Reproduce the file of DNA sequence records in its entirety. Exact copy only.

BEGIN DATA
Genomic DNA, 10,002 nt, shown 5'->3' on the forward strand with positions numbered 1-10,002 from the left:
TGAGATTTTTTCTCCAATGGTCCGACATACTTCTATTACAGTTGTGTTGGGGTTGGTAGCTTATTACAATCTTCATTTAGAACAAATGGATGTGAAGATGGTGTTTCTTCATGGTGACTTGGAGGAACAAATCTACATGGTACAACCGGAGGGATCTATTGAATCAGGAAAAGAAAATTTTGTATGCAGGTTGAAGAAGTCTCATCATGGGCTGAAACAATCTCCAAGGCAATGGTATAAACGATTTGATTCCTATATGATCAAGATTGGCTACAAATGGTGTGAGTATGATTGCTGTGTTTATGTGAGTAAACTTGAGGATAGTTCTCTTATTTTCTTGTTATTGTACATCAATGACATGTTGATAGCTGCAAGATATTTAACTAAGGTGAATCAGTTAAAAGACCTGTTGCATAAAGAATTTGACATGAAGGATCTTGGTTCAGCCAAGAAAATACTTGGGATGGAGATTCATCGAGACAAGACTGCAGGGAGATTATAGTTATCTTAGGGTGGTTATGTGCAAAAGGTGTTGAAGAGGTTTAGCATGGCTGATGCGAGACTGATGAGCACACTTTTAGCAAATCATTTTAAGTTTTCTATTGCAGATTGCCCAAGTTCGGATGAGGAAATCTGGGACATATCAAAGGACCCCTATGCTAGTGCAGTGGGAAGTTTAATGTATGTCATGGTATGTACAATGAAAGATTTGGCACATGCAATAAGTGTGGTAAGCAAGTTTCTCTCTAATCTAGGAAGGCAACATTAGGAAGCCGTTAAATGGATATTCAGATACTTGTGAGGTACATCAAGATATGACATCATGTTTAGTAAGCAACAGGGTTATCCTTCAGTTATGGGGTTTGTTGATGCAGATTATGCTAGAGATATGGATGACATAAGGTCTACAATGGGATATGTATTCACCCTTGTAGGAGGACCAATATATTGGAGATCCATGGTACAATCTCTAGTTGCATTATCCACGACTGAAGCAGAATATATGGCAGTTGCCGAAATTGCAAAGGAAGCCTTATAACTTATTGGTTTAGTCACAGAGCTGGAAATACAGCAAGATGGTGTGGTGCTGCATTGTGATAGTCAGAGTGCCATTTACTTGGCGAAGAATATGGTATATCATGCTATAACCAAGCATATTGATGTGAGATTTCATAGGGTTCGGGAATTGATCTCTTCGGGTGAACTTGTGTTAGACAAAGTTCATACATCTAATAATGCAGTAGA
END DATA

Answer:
Genomic DNA, 10,002 nt, shown 5'->3' on the forward strand with positions numbered 1-10,002 from the left:
TGAGATTTTTTCTCCAATGGTCCGACATACTTCTATTACAGTTGTGTTGGGGTTGGTAGCTTATTACAATCTTCATTTAGAACAAATGGATGTGAAGATGGTGTTTCTTCATGGTGACTTGGAGGAACAAATCTACATGGTACAACCGGAGGGATCTATTGAATCAGGAAAAGAAAATTTTGTATGCAGGTTGAAGAAGTCTCATCATGGGCTGAAACAATCTCCAAGGCAATGGTATAAACGATTTGATTCCTATATGATCAAGATTGGCTACAAATGGTGTGAGTATGATTGCTGTGTTTATGTGAGTAAACTTGAGGATAGTTCTCTTATTTTCTTGTTATTGTACATCAATGACATGTTGATAGCTGCAAGATATTTAACTAAGGTGAATCAGTTAAAAGACCTGTTGCATAAAGAATTTGACATGAAGGATCTTGGTTCAGCCAAGAAAATACTTGGGATGGAGATTCATCGAGACAAGACTGCAGGGAGATTATAGTTATCTTAGGGTGGTTATGTGCAAAAGGTGTTGAAGAGGTTTAGCATGGCTGATGCGAGACTGATGAGCACACTTTTAGCAAATCATTTTAAGTTTTCTATTGCAGATTGCCCAAGTTCGGATGAGGAAATCTGGGACATATCAAAGGACCCCTATGCTAGTGCAGTGGGAAGTTTAATGTATGTCATGGTATGTACAATGAAAGATTTGGCACATGCAATAAGTGTGGTAAGCAAGTTTCTCTCTAATCTAGGAAGGCAACATTAGGAAGCCGTTAAATGGATATTCAGATACTTGTGAGGTACATCAAGATATGACATCATGTTTAGTAAGCAACAGGGTTATCCTTCAGTTATGGGGTTTGTTGATGCAGATTATGCTAGAGATATGGATGACATAAGGTCTACAATGGGATATGTATTCACCCTTGTAGGAGGACCAATATATTGGAGATCCATGGTACAATCTCTAGTTGCATTATCCACGACTGAAGCAGAATATATGGCAGTTGCCGAAATTGCAAAGGAAGCCTTATAACTTATTGGTTTAGTCACAGAGCTGGAAATACAGCAAGATGGTGTGGTGCTGCATTGTGATAGTCAGAGTGCCATTTACTTGGCGAAGAATATGGTATATCATGCTATAACCAAGCATATTGATGTGAGATTTCATAGGGTTCGGGAATTGATCTCTTCGGGTGAACTTGTGTTAGACAAAGTTCATACATCTAATAATGCAGTAGA